In terms of plotting, this is a simple fairy tale — a brave, worthy young man falls in love with a princess and helps break the curse on her by virtue of knowledge and magical items he has gained through his good and noble deeds. The characters are similarly simplistic; Galen is unfalteringly brave and heroic, Rose is a loving, protective older sister, the King is goodhearted and worried for his daughters, and Under Stone is diabolically evil. Though I will say there are some nice touches that add spice to these characters — I loved Galen’s handiness with knitting (as a soldier, he needed to be able to mend his own socks), and the larger role knitting played overall in the story. Still, the most interesting characters in my opinion were the unfortunate Queen (whom we meet only at the beginning of the book as she strikes her bargain with Under Stone, and then throughout the book in journals), the sons of Under Stone (who do what their father bids them, though there is some tension and fear there), and the elder magicians from the first battle with Under Stone. These less straightforward characters lent some much needed variety to an otherwise rudimentary cast.
At its heart, Princess of the Midnight Ball is truly a novel for Young Adults. It’s an enchanting, if straightforward, tale about good and love triumphing over evil, curses bought and broken, and happy ever-afters. Which isn’t a bad thing — sometimes you want to read the happy stuff. This is a book I would definitely recommend to younger readers (for example, I would have no qualms giving this book to my 10 year-old sister), though older more seasoned readers looking for something grittier might be disappointed.
Notable Quotes/Parts: I loved the depictions of Under Stone’s realm; especially the beautiful, haunting descriptions of the Midnight Ball.
Additional Thoughts: For those who may not be familiar with the Twelve Danng Princesses myth here’s the rundown (courtesy of wikipedia):
Twelve princesses slept in twelve beds in the same room; every night their doors were securely locked, but in the morning their shoes were found to be worn through as if they had been dancing all night.
The king, perplexed, promised his kingdom and a daughter to any man who could discover the princesses’ secret within three days and three nights, but those who failed within the set time limit would be put to death.
An old soldier returned from war came to the king’s call after several princes had failed in the endeavour to discover the princesses’ secret. Whilst traveling through a wood he came upon an old woman, who gave him an invisibility cloak and told him not to eat or drink anything given to him by one of the princesses who would come to him in the evening, and to pretend to be fast asleep after the princess left.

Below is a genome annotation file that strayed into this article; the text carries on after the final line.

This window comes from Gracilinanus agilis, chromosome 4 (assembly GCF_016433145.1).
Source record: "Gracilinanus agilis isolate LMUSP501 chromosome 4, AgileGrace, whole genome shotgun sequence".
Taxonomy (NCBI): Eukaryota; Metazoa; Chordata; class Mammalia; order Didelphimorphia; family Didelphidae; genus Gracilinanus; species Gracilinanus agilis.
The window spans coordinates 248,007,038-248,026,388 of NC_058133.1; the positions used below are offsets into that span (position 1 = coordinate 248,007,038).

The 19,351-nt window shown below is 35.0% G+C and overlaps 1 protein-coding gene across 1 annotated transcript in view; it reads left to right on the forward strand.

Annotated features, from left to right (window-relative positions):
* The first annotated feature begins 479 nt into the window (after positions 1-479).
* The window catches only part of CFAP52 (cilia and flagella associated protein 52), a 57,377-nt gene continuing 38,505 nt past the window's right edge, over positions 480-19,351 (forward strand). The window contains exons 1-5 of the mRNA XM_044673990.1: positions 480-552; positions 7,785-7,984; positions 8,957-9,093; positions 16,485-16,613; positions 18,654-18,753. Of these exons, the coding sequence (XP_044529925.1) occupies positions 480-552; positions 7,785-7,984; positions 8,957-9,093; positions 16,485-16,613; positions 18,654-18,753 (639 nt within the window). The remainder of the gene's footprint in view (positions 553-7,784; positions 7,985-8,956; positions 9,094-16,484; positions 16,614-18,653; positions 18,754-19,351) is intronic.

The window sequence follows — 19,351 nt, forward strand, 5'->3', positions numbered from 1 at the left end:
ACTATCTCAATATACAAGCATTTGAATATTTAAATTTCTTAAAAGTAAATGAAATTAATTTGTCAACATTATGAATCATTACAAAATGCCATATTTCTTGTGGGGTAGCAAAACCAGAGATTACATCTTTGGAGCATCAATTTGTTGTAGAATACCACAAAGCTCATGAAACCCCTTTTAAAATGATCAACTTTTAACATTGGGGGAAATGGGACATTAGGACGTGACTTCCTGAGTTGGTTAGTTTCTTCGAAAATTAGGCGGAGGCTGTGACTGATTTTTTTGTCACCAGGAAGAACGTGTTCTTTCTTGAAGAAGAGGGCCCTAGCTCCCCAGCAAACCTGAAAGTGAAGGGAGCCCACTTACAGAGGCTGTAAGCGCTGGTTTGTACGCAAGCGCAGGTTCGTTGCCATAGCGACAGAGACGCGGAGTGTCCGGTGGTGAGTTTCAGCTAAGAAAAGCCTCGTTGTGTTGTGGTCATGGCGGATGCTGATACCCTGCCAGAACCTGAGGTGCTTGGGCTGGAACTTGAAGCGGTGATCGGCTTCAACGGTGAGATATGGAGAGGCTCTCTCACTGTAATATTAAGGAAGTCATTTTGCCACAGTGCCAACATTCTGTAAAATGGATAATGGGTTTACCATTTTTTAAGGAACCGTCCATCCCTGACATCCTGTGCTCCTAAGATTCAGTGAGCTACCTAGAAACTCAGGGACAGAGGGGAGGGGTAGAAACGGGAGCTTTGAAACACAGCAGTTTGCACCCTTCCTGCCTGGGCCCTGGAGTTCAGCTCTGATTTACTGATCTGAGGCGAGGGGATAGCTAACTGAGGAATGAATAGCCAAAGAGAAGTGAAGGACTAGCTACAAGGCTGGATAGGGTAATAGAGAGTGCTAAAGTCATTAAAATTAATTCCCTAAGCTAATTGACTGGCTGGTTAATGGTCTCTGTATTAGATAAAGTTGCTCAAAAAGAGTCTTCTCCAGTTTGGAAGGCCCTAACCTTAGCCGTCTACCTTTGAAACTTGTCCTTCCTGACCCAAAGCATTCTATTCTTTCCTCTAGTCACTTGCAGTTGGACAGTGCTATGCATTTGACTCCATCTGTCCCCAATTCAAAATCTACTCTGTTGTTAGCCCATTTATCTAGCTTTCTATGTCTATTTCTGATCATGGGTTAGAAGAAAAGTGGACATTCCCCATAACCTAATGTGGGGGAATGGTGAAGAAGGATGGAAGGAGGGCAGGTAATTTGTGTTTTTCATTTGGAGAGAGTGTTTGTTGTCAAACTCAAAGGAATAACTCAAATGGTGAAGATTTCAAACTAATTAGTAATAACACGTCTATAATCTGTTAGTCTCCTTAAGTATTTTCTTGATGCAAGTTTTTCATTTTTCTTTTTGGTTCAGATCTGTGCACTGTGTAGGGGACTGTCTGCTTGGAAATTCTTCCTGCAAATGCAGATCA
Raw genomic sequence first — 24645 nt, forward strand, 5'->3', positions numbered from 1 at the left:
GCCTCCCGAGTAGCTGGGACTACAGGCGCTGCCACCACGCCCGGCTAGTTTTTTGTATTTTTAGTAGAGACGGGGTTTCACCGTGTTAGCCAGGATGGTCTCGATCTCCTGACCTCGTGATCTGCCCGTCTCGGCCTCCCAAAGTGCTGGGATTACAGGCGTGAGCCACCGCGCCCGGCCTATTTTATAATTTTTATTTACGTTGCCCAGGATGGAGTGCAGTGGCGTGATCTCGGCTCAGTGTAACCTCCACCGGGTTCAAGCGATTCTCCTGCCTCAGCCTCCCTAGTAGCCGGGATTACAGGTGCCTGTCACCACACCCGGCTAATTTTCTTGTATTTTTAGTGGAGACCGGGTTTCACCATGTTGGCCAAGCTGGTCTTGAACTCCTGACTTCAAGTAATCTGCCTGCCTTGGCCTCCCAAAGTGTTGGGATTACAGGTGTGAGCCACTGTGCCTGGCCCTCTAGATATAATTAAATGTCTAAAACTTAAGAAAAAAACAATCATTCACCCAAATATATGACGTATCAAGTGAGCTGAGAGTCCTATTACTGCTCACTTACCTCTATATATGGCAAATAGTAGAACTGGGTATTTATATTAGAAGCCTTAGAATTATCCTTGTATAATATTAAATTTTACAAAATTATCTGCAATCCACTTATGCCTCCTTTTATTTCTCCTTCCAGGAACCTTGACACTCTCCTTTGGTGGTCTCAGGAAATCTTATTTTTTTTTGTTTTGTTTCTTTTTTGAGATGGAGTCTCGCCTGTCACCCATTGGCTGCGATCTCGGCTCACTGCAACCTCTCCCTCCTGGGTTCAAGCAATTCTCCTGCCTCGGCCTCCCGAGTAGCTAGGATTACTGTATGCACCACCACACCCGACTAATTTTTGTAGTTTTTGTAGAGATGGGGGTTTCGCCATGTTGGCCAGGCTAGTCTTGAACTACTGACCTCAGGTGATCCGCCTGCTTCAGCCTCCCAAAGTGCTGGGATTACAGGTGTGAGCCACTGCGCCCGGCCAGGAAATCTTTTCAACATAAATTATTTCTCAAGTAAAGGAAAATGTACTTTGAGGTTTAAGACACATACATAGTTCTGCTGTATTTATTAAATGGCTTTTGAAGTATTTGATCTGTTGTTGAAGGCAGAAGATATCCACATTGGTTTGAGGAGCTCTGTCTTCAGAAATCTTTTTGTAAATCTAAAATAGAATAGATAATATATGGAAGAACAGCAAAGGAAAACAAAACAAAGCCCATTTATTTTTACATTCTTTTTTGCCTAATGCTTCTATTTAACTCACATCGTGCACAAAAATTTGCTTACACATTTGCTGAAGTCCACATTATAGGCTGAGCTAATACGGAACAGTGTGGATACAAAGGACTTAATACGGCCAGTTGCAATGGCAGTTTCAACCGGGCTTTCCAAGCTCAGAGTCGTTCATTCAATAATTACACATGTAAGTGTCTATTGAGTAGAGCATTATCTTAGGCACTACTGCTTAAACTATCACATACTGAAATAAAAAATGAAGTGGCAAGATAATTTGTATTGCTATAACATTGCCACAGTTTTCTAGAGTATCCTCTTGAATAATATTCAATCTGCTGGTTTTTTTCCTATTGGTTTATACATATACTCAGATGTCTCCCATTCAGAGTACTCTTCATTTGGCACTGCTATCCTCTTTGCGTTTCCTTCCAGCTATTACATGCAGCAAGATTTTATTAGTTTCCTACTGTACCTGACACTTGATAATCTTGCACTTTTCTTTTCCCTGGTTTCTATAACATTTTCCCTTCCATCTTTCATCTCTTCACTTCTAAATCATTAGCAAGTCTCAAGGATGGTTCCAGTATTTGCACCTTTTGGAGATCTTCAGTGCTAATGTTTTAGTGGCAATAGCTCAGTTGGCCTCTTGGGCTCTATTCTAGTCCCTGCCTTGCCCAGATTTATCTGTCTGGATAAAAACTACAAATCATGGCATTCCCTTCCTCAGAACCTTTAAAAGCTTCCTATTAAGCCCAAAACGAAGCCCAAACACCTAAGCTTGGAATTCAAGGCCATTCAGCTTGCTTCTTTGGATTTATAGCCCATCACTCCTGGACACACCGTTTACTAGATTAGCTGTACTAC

The soldier was well received at the palace just as the others had been and indeed, in the evening, the eldest princess came to his chamber and offered him a cup of wine. The soldier, remembering the old woman’s advice, threw it away secretly and began to snore very loudly as if asleep.
The princesses, sure that the soldier was asleep, dressed themselves in fine clothes and escaped from their room by a trap door in the floor. The soldier, seeing this, donned his invisibility cloak and followed them down. He trod on the gown of the youngest princess, whose cry to her sisters that all was not right was rebuffed by the eldest. The passageway led them to three groves of trees; the first having leaves of silver, the second of gold, and the third of diamonds. The soldier, wishing for a token, broke off a twig as evidence. They walked on until they came upon a great lake. Twelve boats with twelve princes in them were waiting. Each princess went into one, and the soldier stepped into the same boat as the youngest. The young prince in the boat rowed slowly, unaware that the soldier was causing the boat to be heavy. The youngest princess complained that the prince was not rowing fast enough, not knowing the soldier was in the boat. On the other side of the lake was a castle, into which all the princesses went and danced the night away.
The princesses danced until their shoes were worn through and they were obliged to leave. This strange adventure went on the second and third nights, and everything happened just as before, except that on the third night the soldier carried away a golden cup as a token of where he had been. When it came time for him to declare the princesses’ secret, he went before the king with the three branches and the golden cup, and told the king all he had seen. The princesses saw there was no use to deny the truth, and confessed. The soldier chose the eldest princess as his bride for he was not a very young man, and was made the king’s heir.
Verdict: A solid, lighthearted read. I enjoyed this novel, even though I was looking for more substantive fare. Definitely recommended for anyone that wants a quick, happy read — and especially recommended for the target audience young adults!
Rating: 7 Very Good
Reading Next: Feast of Souls by C.S. Friedman